Guest Post: How Barbara Henderson researched Scotland’s Smuggling Story

Barbara with book 150Being a children’s author isn’t always about making up stories in your head. Sometimes, it’s about researching a subject so that you know it inside out, then sharing that knowledge in a way that excites and inspires young readers.

Barbara Henderson is a maestro when it comes to this particular skill, and we’re delighted that the author of the (brilliantly researched) novels Wilderness Wars and Punch, joins Roaring Reads for this guest post, sharing her experience finding the facts behind her new novella Black Water (out now – read our review here).

“The Scottish writer Sir Walter Scott famously observed that ‘few people take more enthusiastically to the free trade than the men of the Solway Coast’.

“I have long been fascinated with smuggling, piracy and all things sinister by the water. What’s not to love? A night-time sea is just about the most menacing backdrop you could possibly choose for a story – evocative and atmospheric, but with its own dose of eeriness too.

“I had not long ago read Michael Morpurgo’s smuggling stories set in Cornwall and the Scilly Isles and was already in that mindset when an unusual competition caught my eye: The Ballantrae Smugglers Story competition. I entered it – and miraculously won!

“I’m pretty sure that the thing that made the difference was the perspective: I had chosen a thirteen-year-old apprentice of the Excise – essentially, the story was told from the point of view of the smuggler-catchers, not the romantic lovable-rogue point of view of a smuggler.

“It was sufficiently different to have scooped the prize and gave me a boost as a much-rejected writer, which I really needed at the time. One of the comments from the judge stood out. ‘This reads like it could be the beginning of something longer’.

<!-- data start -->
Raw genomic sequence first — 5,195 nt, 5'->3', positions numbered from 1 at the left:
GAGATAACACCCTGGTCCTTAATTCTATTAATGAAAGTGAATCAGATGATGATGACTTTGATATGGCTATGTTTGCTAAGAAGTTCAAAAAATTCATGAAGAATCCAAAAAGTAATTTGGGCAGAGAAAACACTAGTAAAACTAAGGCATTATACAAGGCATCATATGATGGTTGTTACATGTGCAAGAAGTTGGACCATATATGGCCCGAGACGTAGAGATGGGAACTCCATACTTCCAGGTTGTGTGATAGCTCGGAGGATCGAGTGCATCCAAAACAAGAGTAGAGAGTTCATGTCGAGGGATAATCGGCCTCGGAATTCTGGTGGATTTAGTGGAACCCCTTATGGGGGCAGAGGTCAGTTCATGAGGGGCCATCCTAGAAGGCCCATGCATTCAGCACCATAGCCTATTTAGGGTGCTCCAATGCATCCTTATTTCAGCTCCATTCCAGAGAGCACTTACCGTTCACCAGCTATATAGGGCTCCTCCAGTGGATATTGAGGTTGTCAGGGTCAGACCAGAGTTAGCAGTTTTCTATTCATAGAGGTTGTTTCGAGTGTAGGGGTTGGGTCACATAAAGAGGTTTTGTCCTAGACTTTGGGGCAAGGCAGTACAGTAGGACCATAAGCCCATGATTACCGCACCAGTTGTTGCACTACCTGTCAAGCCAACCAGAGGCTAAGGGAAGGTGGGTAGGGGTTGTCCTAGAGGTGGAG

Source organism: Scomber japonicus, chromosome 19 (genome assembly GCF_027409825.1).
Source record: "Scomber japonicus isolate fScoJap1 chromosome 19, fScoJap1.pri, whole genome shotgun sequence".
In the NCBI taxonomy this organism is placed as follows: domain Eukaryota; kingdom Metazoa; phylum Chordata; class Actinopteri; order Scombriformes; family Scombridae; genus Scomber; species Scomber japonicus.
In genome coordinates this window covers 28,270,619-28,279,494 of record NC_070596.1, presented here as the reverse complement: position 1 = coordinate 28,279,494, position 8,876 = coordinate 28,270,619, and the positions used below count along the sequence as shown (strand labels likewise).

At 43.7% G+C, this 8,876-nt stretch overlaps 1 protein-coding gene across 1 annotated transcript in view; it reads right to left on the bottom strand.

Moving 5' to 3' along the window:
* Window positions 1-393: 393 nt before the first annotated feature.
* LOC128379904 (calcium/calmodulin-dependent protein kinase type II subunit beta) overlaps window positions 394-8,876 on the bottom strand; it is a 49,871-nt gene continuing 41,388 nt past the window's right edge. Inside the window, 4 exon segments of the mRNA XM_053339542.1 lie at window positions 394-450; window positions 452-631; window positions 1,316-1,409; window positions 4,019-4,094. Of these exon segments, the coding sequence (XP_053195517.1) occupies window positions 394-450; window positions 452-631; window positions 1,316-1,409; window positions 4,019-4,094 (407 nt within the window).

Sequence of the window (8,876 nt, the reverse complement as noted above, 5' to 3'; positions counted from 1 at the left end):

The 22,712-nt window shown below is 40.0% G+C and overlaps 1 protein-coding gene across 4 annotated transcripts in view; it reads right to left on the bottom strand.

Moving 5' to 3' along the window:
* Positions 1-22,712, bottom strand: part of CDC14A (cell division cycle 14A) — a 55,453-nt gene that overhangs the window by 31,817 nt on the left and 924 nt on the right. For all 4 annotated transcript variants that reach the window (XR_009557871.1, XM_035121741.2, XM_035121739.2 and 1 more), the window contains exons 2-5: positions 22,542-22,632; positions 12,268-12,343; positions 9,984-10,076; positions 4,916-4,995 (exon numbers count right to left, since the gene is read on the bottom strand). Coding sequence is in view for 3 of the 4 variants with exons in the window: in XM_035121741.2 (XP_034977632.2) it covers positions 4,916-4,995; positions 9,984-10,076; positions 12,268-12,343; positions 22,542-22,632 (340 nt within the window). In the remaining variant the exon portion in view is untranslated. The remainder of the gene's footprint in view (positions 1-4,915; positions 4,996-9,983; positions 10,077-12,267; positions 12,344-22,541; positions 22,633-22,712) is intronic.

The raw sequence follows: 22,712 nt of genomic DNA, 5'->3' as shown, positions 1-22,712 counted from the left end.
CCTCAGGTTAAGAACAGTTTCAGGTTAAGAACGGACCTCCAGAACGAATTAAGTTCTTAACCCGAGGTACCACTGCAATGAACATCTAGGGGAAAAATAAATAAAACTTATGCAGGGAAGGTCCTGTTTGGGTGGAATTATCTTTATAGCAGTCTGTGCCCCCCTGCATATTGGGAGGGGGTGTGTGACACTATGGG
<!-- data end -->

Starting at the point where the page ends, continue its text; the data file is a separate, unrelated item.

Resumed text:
“Perhaps. But I was already immersed in writing another project. Four years and three novels later, however, the smuggling story caught up with me. I’d come across the most extraordinary event in our past: a counter-smuggling operation which featured none other than Robert Burns! There were so many angles of this which would work for a children’s story. All I needed was to do the research, and the hero of my winning story could meet the famous poet.

“But my first attempt at research was the mother of all disappointments: We booked a family holiday to Dumfries just so I could visit the museum. Guess what – the museum was closed for the week we were down there, for refurbishments!

“All I could do was retrace the steps of the excise party as they sought to apprehend the ship. Kindly though, the museum staff put me in touch with the expert on the Solway Smuggling coast, a lady called Frances Wilkins. Her generosity with her considerable knowledge is what really green-lit this project for me. I loved the real-life anecdotes of secret plots and clandestine plans – a world with such real risks, which we struggle to relate to in our relatively safe society.

“Frances’ book provided a blow-by-blow account of the seizure of the Rosamund in the form of a diary. Here were the words of an ordinary man in charge of apprehending the schooner. Walter Crawfurd (sic) records facts, places and names rather than the stuff of fiction, so it was up to me to fill in feelings, atmosphere and jeopardy as I saw fit. Such high-quality source material was a gift, and I have included extracts of it at the back of Black Water so that readers, too, can marvel at how much of this novella is actually true!

“I always surround myself with images of the fictional world I am writing about, and it really helps me visualise. Donkeys used to carry contraband in some of the images led to my including a donkey beside Old Finlay’s hut, for example. I had to learn about different vessels and measurements, as well as the type of goods being smuggled in and out of the country.

“Of course I still feel a bit of an imposter, because I don’t know everything there is to know about Scotland’s smuggling world. However, the beautiful thing about writing for children is this: you don’t need to. Children want their fiction driven by characters in peril, not by a never-ending list of historical facts. A sprinkling of those is enough for the all-important authenticity.

“Research matters, of course it does. But story matters more. In the case of Black Water, that was very liberating for this work-shy writer, I can tell you!”

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